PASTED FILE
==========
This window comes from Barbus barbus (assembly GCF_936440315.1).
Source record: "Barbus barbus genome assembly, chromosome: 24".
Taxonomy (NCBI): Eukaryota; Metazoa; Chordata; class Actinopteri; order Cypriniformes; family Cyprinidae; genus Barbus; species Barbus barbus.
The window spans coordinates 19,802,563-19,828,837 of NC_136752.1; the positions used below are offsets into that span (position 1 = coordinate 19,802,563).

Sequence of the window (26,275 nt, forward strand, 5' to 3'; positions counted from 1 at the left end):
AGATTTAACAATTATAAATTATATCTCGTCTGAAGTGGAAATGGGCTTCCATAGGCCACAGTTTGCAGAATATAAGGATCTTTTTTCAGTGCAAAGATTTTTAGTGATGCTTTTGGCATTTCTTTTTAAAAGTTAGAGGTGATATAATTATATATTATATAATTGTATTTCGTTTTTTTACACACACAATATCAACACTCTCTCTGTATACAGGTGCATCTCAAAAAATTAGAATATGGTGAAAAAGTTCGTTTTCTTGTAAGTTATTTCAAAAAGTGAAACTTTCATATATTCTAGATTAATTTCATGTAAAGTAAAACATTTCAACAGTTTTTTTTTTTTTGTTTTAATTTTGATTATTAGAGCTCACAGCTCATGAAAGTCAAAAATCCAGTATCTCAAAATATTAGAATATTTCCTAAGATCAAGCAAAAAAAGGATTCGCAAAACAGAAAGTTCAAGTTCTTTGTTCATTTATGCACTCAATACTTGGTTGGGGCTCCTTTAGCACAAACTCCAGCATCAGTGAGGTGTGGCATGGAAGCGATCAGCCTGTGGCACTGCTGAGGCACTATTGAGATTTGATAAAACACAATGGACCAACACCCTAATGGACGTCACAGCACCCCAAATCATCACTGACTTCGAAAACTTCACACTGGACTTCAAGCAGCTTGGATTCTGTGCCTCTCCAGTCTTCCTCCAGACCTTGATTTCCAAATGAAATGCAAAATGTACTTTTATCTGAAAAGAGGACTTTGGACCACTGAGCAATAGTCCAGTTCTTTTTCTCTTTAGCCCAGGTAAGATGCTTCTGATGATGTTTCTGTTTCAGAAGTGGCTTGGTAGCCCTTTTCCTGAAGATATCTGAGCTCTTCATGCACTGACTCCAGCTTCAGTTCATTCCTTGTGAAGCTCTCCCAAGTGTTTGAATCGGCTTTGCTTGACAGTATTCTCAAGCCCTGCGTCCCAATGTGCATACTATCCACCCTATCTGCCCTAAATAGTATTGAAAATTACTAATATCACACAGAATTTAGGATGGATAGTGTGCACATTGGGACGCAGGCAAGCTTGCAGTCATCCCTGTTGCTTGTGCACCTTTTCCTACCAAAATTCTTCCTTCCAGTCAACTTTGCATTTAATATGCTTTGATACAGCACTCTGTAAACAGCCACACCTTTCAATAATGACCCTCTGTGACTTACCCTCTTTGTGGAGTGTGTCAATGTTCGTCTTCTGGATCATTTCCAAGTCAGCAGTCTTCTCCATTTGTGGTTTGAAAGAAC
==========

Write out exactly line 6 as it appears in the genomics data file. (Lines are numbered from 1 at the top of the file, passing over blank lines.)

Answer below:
AGATTTAACAATTATAAATTATATCTCGTCTGAAGTGGAAATGGGCTTCCATAGGCCACAGTTTGCAGAATATAAGGATCTTTTTTCAGTGCAAAGATTTTTAGTGATGCTTTTGGCATTTCTTTTTAAAAGTTAGAGGTGATATAATTATATATTATATAATTGTATTTCGTTTTTTTACACACACAATATCAACACTCTCTCTGTATACAGGTGCATCTCAAAAAATTAGAATATGGTGAAAAAGTTCGTTTTCTTGTAAGTTATTTCAAAAAGTGAAACTTTCATATATTCTAGATTAATTTCATGTAAAGTAAAACATTTCAACAGTTTTTTTTTTTTTGTTTTAATTTTGATTATTAGAGCTCACAGCTCATGAAAGTCAAAAATCCAGTATCTCAAAATATTAGAATATTTCCTAAGATCAAGCAAAAAAAGGATTCGCAAAACAGAAAGTTCAAGTTCTTTGTTCATTTATGCACTCAATACTTGGTTGGGGCTCCTTTAGCACAAACTCCAGCATCAGTGAGGTGTGGCATGGAAGCGATCAGCCTGTGGCACTGCTGAGGCACTATTGAGATTTGATAAAACACAATGGACCAACACCCTAATGGACGTCACAGCACCCCAAATCATCACTGACTTCGAAAACTTCACACTGGACTTCAAGCAGCTTGGATTCTGTGCCTCTCCAGTCTTCCTCCAGACCTTGATTTCCAAATGAAATGCAAAATGTACTTTTATCTGAAAAGAGGACTTTGGACCACTGAGCAATAGTCCAGTTCTTTTTCTCTTTAGCCCAGGTAAGATGCTTCTGATGATGTTTCTGTTTCAGAAGTGGCTTGGTAGCCCTTTTCCTGAAGATATCTGAGCTCTTCATGCACTGACTCCAGCTTCAGTTCATTCCTTGTGAAGCTCTCCCAAGTGTTTGAATCGGCTTTGCTTGACAGTATTCTCAAGCCCTGCGTCCCAATGTGCATACTATCCACCCTATCTGCCCTAAATAGTATTGAAAATTACTAATATCACACAGAATTTAGGATGGATAGTGTGCACATTGGGACGCAGGCAAGCTTGCAGTCATCCCTGTTGCTTGTGCACCTTTTCCTACCAAAATTCTTCCTTCCAGTCAACTTTGCATTTAATATGCTTTGATACAGCACTCTGTAAACAGCCACACCTTTCAATAATGACCCTCTGTGACTTACCCTCTTTGTGGAGTGTGTCAATGTTCGTCTTCTGGATCATTTCCAAGTCAGCAGTCTTCTCCATTTGTGGTTTGAAAGAAC